Tuesday, July 10, 2012

Review: The Amazing Spider-Man (Film)

Before we get into this review I want to share with you guys a cool webseries called “Malice”. It’s a horror themed show starring a cute girl who wears a rabbit hat a lot of the time. It’s doing a Kickstarter campaign for a second season. I urge you to check it out here. You’ll find all the info you need and if you like what you see please donate. I’d really like this thing to pull through and right now it ain’t doing so great.

Anyway, let’s move on to the actual blog.

The Amazing Spider-Man is one part movie executive spite and one part morally ambiguous cash cow. It is a reboot to the Spider-Man film franchise despite the film series only being ten years old and the most recent film being five years ago. As I understand it Sam Raimi, director of all three original Spider-Man films, was contracted to make Spider-Man 4 (and possibly also Spider-Man 5, depending on what website you heard it from). However Sony apparently demanded the unreasonable release date of Summer 2011, something that Raimi was simply not able to do. Somewhere in pre-production this issue caused both parties to part ways. Rather than hire a new director to make the planned movie they decided to cut their losses and hired Marc Webb to do a reboot…that would have to come out Summer of 2012 (pretty much rendering the entire damn argument moot).

It does sound pretty bad but to be honest we may have dodged a bullet. What little details we know about Spider-Man 4 make it sounds a bit annoying. The villain was supposed to be The Vulture played by John Malkovich and that would have been awesome except that the logical villain would have been The Lizard since his human identity, Curt Connors (played Dylan Baker), had been a supporting character for the last two movies. Also Anna Hathaway was tagged to play The Black Cat Felicia Hardy, but instead being the more familiar version of the character she would instead be the Vultures’ daughter and become a new character called The Vulturess! Yeah. That’s stupid as hell. (Though I do appreciate the irony that with this film cancellation Hathaway was free to play the extremely similar character of Catwoman in The Dark Knight Rises) So in the really days of the reboot’s pre-production I repeatedly told people we were better off because Raimi’s movie were clearly going down a weird path.

That is until the trailers started coming out. Pretty much every preview of this film made it look like a poorly produced joyless melodrama. It didn’t help that rumors were floating around that Sony hated the final product and were hiring a new writing team to do the sequel. The Amazing Spider-Man had an extremely uphill battle. Does it succeed as a proper reboot or does it fail to recapture the magic of its predecessor?

Full review after the jump.

Spidey sure has slimmed down since his last few movies
It must be his cutting the camp out of his diet
Peter Parker (Andrew Garfield) is a normal, but unpopular, high school student who lives with his Uncle Ben (Martin Sheen) and Aunt May (Sally Field) after the death of his parents. One day Peter finds his father’s old bag which possesses clues that lead him to his dad’s former lab partner Dr. Curt Connors (Rhys Ifans). He visits the doctor at his lab at Oscorp but after wandering off on his own he finds himself in the middle of a science experiment involving genetically modified spiders. Peter is bitten by one of the spiders, which is when his life truly begins.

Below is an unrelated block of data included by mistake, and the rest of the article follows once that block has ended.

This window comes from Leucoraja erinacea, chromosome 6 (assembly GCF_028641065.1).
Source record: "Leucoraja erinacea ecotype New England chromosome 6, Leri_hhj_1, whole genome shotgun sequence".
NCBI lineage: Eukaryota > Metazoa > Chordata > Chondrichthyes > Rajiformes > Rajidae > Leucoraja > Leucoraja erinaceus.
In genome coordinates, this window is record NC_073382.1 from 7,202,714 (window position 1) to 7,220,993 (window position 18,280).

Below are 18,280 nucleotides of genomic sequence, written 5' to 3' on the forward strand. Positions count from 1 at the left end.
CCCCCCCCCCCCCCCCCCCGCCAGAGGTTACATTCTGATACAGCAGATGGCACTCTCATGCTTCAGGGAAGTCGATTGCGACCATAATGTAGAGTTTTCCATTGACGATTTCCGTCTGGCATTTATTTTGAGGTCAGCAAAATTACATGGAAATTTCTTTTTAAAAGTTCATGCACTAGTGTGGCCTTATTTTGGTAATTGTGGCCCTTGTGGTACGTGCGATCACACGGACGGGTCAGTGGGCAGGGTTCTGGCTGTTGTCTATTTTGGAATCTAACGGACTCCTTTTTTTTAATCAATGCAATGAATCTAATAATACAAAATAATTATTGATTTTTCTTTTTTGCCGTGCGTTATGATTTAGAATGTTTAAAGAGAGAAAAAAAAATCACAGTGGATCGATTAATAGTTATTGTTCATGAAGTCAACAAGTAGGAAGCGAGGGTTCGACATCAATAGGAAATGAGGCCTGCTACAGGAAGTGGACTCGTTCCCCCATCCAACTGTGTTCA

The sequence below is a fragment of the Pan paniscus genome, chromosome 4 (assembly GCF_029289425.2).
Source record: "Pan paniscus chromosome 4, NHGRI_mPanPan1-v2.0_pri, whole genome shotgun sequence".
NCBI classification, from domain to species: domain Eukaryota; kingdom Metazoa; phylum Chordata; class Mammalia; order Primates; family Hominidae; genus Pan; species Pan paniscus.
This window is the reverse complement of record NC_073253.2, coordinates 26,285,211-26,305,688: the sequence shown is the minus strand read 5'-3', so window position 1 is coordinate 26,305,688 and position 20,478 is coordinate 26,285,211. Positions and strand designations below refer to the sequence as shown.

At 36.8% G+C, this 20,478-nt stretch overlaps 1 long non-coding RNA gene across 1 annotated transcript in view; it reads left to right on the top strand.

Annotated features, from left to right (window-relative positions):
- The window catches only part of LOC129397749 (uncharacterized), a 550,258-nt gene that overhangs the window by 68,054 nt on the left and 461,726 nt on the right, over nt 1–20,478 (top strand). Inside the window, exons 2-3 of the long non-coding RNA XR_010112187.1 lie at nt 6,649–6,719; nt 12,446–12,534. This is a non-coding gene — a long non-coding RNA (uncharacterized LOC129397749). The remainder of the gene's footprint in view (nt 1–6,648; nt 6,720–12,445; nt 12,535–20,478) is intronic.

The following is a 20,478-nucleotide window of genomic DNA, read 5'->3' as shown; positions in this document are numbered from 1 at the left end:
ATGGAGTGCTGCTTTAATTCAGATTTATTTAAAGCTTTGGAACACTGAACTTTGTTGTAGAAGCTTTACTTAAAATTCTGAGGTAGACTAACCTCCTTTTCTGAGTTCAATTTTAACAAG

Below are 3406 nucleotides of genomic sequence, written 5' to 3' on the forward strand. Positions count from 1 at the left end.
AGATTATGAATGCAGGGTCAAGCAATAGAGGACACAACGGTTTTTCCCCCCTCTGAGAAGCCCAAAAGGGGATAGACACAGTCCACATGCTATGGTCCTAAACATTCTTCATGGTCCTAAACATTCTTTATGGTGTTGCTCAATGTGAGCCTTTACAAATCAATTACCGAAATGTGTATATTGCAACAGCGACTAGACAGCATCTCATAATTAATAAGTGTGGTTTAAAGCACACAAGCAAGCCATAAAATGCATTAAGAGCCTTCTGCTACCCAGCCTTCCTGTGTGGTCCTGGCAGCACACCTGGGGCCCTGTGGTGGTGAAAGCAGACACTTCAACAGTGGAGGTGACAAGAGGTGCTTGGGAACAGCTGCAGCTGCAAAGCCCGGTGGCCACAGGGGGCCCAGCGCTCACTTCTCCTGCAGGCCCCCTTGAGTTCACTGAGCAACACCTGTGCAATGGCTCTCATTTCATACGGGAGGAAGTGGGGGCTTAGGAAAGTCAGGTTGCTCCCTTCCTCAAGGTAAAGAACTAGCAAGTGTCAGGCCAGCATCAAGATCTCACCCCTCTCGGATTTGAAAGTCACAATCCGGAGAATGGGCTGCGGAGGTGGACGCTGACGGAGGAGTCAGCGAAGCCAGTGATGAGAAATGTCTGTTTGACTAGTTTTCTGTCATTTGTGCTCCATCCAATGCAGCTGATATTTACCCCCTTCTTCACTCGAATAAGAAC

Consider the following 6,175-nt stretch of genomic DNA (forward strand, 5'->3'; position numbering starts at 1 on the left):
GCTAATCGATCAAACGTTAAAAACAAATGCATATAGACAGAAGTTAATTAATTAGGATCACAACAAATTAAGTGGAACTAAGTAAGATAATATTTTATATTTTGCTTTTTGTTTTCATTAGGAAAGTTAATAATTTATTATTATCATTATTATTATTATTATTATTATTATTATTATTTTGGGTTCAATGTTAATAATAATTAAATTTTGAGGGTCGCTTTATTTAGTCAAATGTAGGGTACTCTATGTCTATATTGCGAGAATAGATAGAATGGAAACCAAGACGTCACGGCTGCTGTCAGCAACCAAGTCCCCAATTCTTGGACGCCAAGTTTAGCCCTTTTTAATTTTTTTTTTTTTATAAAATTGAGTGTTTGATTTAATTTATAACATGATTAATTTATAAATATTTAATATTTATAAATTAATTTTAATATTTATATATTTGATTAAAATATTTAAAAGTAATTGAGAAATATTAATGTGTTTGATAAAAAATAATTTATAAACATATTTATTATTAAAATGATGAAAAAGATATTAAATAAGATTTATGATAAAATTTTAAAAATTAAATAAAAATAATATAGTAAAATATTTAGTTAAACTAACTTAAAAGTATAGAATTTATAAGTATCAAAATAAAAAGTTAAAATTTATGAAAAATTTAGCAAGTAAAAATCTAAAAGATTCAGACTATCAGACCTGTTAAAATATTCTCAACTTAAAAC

This might be an unpopular thing to really talk about but I feel I have to. Technically speaking this movie shouldn’t exist for the reasons stated above. But when you think about the Sam Raimi films consider this: they were pretty damn cheesy. While it’s almost certainly a combination of being self-aware of its comic roots and that Raimi is no stranger to campiness the fact is that 2002’s Spider-Man is greatly hurt by its incredibly corny dialogue (it damn near ruined the Green Goblin for me). Not to mention that Tobey Maguire wasn’t the best Peter Parker, though we didn’t really have any decent live-action comparisons (plus the writers decided Spider-Man didn’t need to make jokes, for some bizarre reason).

What I’m getting to is that The Amazing Spider-Man is a better film than Sam Raim’s Spider-Man, by virtue of having better dialogue, a significantly less campy tone and an actor who does much better in the title role. It’s probably not as good as Spider-Man 2 (though almost everything is better than Spider-Man 3) but it simply has more heart and less groan inducing moments.

Dude! Put your goddamn pants back on!
As I said Andrew Garfield is great in this role and I have to wonder how much of this is due to his noted enthusiasm for the role (supposedly Garfield grew up as a giant Spider-Man fan and this is something of a dream role for him). Where the previous Parker was a bit stiff Garfield’s Peter feels like a real person. This has a lot to do with the script since his dialogue makes him act more like how a real high school outcast might react to the world around him. He’s pretty damn shy and awkward and reminded me of a lot of folks I know…including myself, damn it. The mannerism and the voice are a testament to Garfield’s talent as an actor (even though he’s waaaay to old to be playing a seventeen year old Spider-Man). One of the highlights of The Social Network it’s possible that we’ll be seeing him in a lot more leading roles in Hollywood now.

Since we’re talking about actors let me say the whole cast did a great job. While there may have been some weak points in the original Spider-Man trilogy (coughcoughjamefrancocough) nothing like that happens here. Martin Sheen, Denis Leary, Rhys Ifans; pretty much everyone turns in great performances. Special mention for Emma Stone; not only is she a better actress than Kirsten Dunst but the character of Gwen Stacy has a thousand percent more personality than the terribly written Mary Jane Watson from the original films (I can’t be the only one who thought MJ sucked in those movies). Stone’s performance brought a very three dimensional tone for the character and it made me, for only the second time in my life (the first being the TV show The Spectacular Spider-Man) give a crap about Gwen Stacy. She’s smart, sweet, strong willed and brave while also showing a shy and awkward side (possibly mostly dealing with Peter). In fact, because of her acting skills, charm and undeniable good looks I think I have to throw Emma Stone on the Hottest Women in Hollywood List.

#10: Amy Acker 
#9: Reese Witherspoon 
#8: Eva Green 
#7: Kat Dennings 
#6: Emma Stone 
#5: Anna Kendrick 
#4: Alison Brie 
 #3: Anne Hathaway 
 #2: Ellen Page 
#1: Michelle Trachtenber 

She's come a long way since Superbad